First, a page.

Children as young as 10 can be held criminally responsible for breaking the law in NSW.
The criminal justice system is different for children than for adults, and is set up in a way that is intended to help them learn from their mistakes and improve their outlook for the future.
A young person who has been charged with a criminal offence won’t necessarily be sent to court.
There are a number of alternatives in place that may be considered more appropriate, especially in minor cases or where it is a child’s first offence.
Under the Young Offenders Act 1997, if a young person has been suspected of or charged with a criminal offence, there are four possible outcomes.
An on-the-spot warning can be given to children by police at any time. This can include when they are out in the community or at the police station.
To be issued with a warning, a child doesn’t have to admit to a criminal offence, and the warning will be kept on record, but won’t form part of their criminal history.
Warnings can be given to children for certain minor offences irrespective of their criminal history.
When a warning is given, the police officer will explain the warning to the child and the possible consequences of not heeding that warning.
A formal caution
A formal caution is one level higher in severity from a warning and can be given in circumstances where a child admits to a criminal offence in the presence of an adult.
This adult can be a police officer, youth worker or any other appropriate adult over the age of 18.
When deciding whether a caution is appropriate, police will take into consideration the seriousness of the offence, the level of violence involved, and whether the child has any criminal history.
If the police officer dealing with the situation doesn’t believe that a caution is appropriate, they must seek the advice of a youth worker to determine whether a youth justice conference would be more appropriate.
The allegations must be clearly explained to the child when they are given a caution. They must also be made aware of their entitlement to legal advice and the right to elect to go to court if they wish to challenge the allegations made against them.
This should take place in the presence of an appropriate adult and the child should also receive a copy of the notice of caution in writing.
A notice of caution doesn’t constitute a formal caution.
The formal caution will be given between 10 and 21 days after the notice of caution.
This is intended to give the child time to seek legal advice and/or elect to have the matter dealt with at court.
Once a written caution is given it must be signed by the child in the presence of a responsible adult.
It will be kept on record for police information, but won’t form part of any ongoing criminal record.
Youth justice conferencing
If a caution is not deemed appropriate, a youth justice conference may be arranged.
A youth justice conference is a prearranged meeting between the offender, any co-offenders, their family and the victim or victims.
The aim of youth justice conferences is to show offenders the consequences of their actions and the effect on victims.
It also gives them the opportunity to take direct steps to repair the damage caused to victims.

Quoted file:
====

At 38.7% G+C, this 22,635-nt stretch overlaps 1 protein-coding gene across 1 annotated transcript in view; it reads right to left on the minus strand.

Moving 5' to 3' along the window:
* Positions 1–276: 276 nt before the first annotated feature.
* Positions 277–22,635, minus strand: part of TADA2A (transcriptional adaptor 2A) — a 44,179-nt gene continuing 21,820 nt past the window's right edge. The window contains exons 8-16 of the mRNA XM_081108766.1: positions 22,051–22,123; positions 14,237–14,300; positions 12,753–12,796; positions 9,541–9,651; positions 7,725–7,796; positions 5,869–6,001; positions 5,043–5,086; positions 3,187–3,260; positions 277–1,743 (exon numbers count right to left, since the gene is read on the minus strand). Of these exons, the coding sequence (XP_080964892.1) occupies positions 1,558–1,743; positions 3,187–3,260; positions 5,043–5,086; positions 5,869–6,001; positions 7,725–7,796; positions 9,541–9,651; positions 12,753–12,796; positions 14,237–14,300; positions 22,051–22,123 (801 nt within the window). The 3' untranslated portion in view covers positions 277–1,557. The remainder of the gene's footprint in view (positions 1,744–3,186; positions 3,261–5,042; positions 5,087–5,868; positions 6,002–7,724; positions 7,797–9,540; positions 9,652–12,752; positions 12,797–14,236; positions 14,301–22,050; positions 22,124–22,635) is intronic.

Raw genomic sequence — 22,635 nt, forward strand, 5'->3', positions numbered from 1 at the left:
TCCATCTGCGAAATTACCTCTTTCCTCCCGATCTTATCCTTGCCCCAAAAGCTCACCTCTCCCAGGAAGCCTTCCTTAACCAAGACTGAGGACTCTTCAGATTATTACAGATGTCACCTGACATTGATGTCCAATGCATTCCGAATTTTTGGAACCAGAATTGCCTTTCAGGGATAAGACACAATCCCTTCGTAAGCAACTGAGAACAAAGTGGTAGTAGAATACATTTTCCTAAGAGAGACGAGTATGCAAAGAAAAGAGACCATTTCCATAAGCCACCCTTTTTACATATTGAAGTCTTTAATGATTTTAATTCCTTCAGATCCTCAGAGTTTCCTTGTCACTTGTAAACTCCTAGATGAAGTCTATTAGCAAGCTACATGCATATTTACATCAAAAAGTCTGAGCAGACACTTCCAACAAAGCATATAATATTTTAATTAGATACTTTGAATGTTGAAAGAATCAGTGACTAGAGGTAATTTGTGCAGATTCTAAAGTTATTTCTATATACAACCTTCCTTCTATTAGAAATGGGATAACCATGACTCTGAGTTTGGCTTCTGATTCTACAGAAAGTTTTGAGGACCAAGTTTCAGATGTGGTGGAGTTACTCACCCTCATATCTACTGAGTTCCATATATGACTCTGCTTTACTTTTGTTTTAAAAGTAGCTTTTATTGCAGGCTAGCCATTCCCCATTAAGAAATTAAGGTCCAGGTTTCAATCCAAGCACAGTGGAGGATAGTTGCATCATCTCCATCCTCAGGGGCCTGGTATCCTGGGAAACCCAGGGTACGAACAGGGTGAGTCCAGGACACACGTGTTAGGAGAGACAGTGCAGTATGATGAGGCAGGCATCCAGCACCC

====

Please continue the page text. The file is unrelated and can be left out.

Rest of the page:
During the conference, the parties present decide on how the offender will make reparations to the victim for their actions and sign an agreed outcome stating the next steps that will be taken.
These can include a written apology, participation in a rehabilitation program or another way of making reparations.
Youth justice conferences are also intended to link young offenders with support systems and services which can help strengthen their family ties and reduce the risk of them reoffending in the future.
The child will have six months to complete the steps on the outcome plan and as long as they are all completed satisfactorily the charges against them will be dismissed, and no further action will be taken.
A young offender can elect to have a matter dealt with at court as an alternative to a formal cautioning or youth justice conference.
Court is generally considered appropriate for more serious offences, and if a child doesn’t believe the charges against them are fair and wishes to challenge them.
Young offenders are dealt with at the Children’s Court, which is a specialist court set up to deal with children and young people.
The outcome from a court case will depend on the charges involved and whether the child is found guilty or not guilty.
Penalties can include fines, good behaviour bonds and time in a juvenile detention centre.
A child will need legal representation if they are going to appear at children’s court, and it’s a good idea to find a criminal defence lawyer who has experience representing children and young people.
Appearing at court can be overwhelming for children and it’s important that they are guided and supported during their court appearances.
The children’s court is set up to be more child-friendly, but it is still a court and can be intimidating.
Any criminal conviction a child receives as a result of a court trial will either remain on their criminal record permanently, or lapse after a certain period of time.
The Young Offenders Act deals with more minor offences including summary offences and indictable offences that can be dealt with summarily.
There are a number of offences which aren’t covered by the Young Offenders Act, including sexual offences, traffic offences committed by children aged 16 or older and offences resulting in the death of a person.
These offences will generally be dealt with at the children’s court rather than through alternative means.